Objective: Several studies have reported an inverse relationship between cholesterol levels and death from violent causes, including suicide. Because depression and depressive symptoms are associated with suicide and trauma, the relation between cholesterol and depressive symptoms is of interest. The objective of the present study was to examine this relationship in a group of healthy women. The second main objective of the study was to investigate the association between cholesterol and other psychosocial factors (social support, vital exhaustion, and stressful life-events), which are known to be related to depression.
Method: The study group consisted of 300 healthy women (aged 31 to 65 years) who were representative of women living in the greater Stockholm area. Depressive symptoms were measured by a nine-item questionnaire derived from Pearlin. For the measurement of social support a modified version of the Interview Schedule for Social Interaction was used. Health behaviors were measured by means of standard questionnaires. Lipids were analyzed by enzymatic and immunoturbidometric methods.
Results: Women with a low serum cholesterol, defined as the lowest tenth of the cholesterol distribution (< or = 4.7 mmol/l), reported significantly more depressive symptoms. In addition, depressive symptoms showed a significant inverse linear association with high-density lipoprotein (HDL). In multivariate models, which adjusted for smoking, alcohol consumption, exercise habits, body-mass index, waist-hip ratio, menopausal status, age, and educational level, these associations remained significant. In addition, when analyzed in relation to other psychosocial factors, low cholesterol was found to be strongly associated with lack of social support. This association was not explained by depressive symptoms.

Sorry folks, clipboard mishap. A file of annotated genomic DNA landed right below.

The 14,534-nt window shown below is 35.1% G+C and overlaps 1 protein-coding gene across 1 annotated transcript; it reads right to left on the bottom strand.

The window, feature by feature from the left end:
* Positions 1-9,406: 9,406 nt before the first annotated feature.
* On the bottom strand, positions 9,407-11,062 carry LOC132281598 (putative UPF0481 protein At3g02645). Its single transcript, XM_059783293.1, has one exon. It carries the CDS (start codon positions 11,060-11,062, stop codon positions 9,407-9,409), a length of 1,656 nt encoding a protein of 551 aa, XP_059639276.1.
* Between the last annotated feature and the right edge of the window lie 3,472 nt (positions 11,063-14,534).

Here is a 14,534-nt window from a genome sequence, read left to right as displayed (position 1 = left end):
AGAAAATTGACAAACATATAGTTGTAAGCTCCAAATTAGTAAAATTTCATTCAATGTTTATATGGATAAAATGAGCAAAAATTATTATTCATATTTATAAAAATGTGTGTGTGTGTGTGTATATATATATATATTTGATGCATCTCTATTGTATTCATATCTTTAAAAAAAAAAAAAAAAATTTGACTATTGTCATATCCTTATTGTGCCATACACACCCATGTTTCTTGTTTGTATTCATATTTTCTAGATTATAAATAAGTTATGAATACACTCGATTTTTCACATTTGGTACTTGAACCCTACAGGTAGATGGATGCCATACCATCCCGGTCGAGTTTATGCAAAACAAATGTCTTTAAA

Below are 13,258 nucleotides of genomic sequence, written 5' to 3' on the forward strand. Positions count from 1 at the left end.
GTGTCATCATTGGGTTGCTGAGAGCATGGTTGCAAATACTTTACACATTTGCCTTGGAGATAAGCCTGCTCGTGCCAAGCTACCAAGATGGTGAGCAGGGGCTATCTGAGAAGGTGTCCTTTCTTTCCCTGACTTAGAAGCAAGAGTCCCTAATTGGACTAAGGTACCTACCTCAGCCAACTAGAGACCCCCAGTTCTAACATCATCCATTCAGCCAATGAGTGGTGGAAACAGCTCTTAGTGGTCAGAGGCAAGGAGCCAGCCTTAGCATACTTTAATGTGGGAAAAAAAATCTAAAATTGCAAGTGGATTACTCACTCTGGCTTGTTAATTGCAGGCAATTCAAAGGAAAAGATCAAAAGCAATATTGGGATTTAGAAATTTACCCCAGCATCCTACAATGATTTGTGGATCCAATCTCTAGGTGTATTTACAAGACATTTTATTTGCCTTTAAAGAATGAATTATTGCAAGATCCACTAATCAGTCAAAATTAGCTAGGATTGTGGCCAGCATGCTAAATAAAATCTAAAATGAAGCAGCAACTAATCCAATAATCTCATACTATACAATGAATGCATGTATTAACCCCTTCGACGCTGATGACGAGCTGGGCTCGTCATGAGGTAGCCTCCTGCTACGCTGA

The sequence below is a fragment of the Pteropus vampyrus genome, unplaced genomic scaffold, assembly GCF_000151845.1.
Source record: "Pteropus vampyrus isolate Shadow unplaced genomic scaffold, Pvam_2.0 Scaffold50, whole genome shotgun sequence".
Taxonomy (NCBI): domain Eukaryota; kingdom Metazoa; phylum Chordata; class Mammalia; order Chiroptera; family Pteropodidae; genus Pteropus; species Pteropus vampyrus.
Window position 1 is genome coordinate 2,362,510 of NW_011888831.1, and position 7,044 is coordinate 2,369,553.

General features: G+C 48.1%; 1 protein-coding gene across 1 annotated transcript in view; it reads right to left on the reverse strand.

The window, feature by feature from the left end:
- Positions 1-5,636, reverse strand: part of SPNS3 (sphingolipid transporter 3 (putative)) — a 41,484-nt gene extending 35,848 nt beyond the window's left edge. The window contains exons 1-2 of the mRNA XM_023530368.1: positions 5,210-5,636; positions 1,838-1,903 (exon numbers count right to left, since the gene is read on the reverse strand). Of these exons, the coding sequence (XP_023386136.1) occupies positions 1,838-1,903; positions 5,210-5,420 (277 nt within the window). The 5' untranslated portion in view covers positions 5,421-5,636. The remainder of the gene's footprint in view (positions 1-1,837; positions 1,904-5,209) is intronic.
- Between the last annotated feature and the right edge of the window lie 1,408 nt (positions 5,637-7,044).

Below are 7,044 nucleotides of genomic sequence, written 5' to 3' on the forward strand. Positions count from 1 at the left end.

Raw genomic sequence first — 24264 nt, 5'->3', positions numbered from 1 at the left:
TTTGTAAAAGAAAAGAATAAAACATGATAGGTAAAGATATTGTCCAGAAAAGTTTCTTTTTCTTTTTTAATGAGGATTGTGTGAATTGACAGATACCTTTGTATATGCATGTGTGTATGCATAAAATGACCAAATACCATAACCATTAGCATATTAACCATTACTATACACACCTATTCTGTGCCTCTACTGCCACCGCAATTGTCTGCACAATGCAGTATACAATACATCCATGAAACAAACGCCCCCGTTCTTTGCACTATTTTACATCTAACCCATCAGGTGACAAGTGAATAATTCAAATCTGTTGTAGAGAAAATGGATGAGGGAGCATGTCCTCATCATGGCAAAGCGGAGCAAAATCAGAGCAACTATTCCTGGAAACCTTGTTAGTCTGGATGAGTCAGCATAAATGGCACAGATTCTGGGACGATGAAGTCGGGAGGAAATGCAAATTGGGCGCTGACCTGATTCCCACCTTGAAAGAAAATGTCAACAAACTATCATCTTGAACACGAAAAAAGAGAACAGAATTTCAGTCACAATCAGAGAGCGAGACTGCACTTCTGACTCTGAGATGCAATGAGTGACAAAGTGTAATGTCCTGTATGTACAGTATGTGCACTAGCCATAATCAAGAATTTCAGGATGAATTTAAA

Conclusions: Low cholesterol levels in middle-aged healthy Swedish women were associated with a higher prevalence of depressive symptoms and with lack of social support. These findings may constitute a possible mechanism for the association found between low cholesterol and increased mortality, particularly suicide.